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1 Nov, 2020 13:32

‘Very excited’ astronomers discover activity on rare CENTAUR hybrid of comet and asteroid

‘Very excited’ astronomers discover activity on rare CENTAUR hybrid of comet and asteroid

A team of “very excited” astronomers have discovered activity around a rare type of space object that’s rocky like an asteroid but also clouded in dust and gas, like a comet.

These unusual celestial bodies are known as Centaurs, like the half-man and half-horse creature from Greek mythology. They are actually minor planets and originated way out in the icy Kuiper Belt, on the edge of our solar system.

The objects are incredibly rare – in fact, despite astronomers relentlessly scanning the skies, only 18 active Centaurs have been discovered since 1927. They are also immensely difficult to observe because they are faint, very far away, and move in unusual ways. Because of this they are poorly understood. 


Despite these obstacles, the team of scientists from Northern Arizona University developed a novel technique to monitor a Centaur called 2014 OG392 and made a significant discovery.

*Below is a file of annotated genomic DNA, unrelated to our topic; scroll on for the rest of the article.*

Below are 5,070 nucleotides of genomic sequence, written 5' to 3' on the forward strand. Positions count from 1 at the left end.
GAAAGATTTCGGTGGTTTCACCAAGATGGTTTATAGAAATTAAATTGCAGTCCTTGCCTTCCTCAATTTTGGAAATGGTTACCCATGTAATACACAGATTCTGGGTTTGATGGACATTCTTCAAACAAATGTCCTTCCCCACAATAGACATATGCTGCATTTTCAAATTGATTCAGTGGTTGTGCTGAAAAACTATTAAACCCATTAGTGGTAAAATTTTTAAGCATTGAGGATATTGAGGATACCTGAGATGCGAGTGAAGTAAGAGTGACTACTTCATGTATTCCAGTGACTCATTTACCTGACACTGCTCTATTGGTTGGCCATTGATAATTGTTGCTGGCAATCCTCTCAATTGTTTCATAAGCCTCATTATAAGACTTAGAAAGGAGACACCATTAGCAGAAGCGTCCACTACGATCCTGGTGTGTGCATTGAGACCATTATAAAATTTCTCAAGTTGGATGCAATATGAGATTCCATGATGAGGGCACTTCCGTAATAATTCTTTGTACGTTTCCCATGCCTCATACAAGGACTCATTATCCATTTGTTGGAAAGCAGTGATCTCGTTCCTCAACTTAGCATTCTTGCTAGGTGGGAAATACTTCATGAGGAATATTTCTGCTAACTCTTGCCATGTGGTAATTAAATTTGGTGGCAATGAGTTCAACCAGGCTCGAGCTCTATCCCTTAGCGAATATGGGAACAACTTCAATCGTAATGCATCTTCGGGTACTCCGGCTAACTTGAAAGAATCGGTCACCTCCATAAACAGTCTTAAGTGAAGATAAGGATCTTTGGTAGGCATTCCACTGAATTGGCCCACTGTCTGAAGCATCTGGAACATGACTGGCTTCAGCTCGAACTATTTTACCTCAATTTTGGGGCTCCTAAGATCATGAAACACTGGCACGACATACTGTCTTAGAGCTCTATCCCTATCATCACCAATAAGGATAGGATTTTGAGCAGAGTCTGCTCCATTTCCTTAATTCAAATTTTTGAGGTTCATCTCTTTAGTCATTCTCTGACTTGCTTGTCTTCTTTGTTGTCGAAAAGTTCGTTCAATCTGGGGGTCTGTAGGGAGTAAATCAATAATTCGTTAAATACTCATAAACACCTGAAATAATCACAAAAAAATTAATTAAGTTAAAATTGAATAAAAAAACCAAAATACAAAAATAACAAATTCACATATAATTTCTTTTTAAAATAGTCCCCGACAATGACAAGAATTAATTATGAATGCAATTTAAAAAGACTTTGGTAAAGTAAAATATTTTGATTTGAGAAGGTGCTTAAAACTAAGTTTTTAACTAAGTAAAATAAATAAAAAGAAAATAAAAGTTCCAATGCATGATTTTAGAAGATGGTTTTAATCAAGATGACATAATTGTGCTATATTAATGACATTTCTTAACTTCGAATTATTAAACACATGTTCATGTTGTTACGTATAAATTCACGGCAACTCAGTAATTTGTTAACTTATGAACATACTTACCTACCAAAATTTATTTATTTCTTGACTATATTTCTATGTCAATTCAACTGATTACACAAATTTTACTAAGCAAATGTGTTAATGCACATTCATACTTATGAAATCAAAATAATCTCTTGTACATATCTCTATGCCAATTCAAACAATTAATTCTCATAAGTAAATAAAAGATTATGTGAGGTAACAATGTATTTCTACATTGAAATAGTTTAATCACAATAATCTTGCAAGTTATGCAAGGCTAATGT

The team created an algorithm to scan for activity traces in existing images from space. This enabled them to observe 2014 OG392 converting solids into gases – a process known as sublimation – and leaving behind a long, comet-like halo.

The next step in the process involved using computer modeling to figure out what types of ice could be burning off the rock to create the halo. The investigation identified carbon dioxide and ammonia as the most likely candidates.

This was a significant breakthrough, and it resulted in 2014 OG392 shedding its Centaur status to be elevated to a fully fledged comet. It even has a new name and will now go by the snappy moniker C/2014 OG392 (PANSTARRS).


“I’m very excited that the Minor Planet Center awarded a new comet designation befitting the activity we discovered on this unusual object,” lead researcher Colin Chandler said.

Celestial bodies such as this are believed to date back to the dawn of the solar system, and are thought to have barely changed in the billions of years since. The experts hope that studying them will help shed light on how planets, including Earth, were formed and evolved.

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